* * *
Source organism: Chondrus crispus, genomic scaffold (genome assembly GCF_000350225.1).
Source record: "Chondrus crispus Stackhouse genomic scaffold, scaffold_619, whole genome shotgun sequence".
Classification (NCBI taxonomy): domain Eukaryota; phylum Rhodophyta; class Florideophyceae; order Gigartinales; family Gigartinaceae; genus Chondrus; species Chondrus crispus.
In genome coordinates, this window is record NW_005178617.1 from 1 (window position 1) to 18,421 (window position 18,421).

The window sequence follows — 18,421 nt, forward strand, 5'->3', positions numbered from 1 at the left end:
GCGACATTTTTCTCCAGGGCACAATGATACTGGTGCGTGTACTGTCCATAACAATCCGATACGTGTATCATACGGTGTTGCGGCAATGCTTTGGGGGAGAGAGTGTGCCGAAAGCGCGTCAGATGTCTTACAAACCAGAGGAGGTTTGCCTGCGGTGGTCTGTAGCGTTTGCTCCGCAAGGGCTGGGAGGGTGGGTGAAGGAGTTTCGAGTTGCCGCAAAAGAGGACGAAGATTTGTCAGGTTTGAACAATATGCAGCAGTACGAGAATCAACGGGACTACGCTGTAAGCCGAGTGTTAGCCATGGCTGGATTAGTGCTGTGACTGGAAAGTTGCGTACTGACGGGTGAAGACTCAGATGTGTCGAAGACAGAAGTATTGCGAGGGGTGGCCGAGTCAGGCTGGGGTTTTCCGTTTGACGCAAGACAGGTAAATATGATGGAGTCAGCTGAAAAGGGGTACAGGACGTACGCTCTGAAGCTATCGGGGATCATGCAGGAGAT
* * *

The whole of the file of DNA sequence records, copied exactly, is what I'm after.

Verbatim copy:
Source organism: Chondrus crispus, genomic scaffold (genome assembly GCF_000350225.1).
Source record: "Chondrus crispus Stackhouse genomic scaffold, scaffold_619, whole genome shotgun sequence".
Classification (NCBI taxonomy): domain Eukaryota; phylum Rhodophyta; class Florideophyceae; order Gigartinales; family Gigartinaceae; genus Chondrus; species Chondrus crispus.
In genome coordinates, this window is record NW_005178617.1 from 1 (window position 1) to 18,421 (window position 18,421).

The window sequence follows — 18,421 nt, forward strand, 5'->3', positions numbered from 1 at the left end:
GCGACATTTTTCTCCAGGGCACAATGATACTGGTGCGTGTACTGTCCATAACAATCCGATACGTGTATCATACGGTGTTGCGGCAATGCTTTGGGGGAGAGAGTGTGCCGAAAGCGCGTCAGATGTCTTACAAACCAGAGGAGGTTTGCCTGCGGTGGTCTGTAGCGTTTGCTCCGCAAGGGCTGGGAGGGTGGGTGAAGGAGTTTCGAGTTGCCGCAAAAGAGGACGAAGATTTGTCAGGTTTGAACAATATGCAGCAGTACGAGAATCAACGGGACTACGCTGTAAGCCGAGTGTTAGCCATGGCTGGATTAGTGCTGTGACTGGAAAGTTGCGTACTGACGGGTGAAGACTCAGATGTGTCGAAGACAGAAGTATTGCGAGGGGTGGCCGAGTCAGGCTGGGGTTTTCCGTTTGACGCAAGACAGGTAAATATGATGGAGTCAGCTGAAAAGGGGTACAGGACGTACGCTCTGAAGCTATCGGGGATCATGCAGGAGAT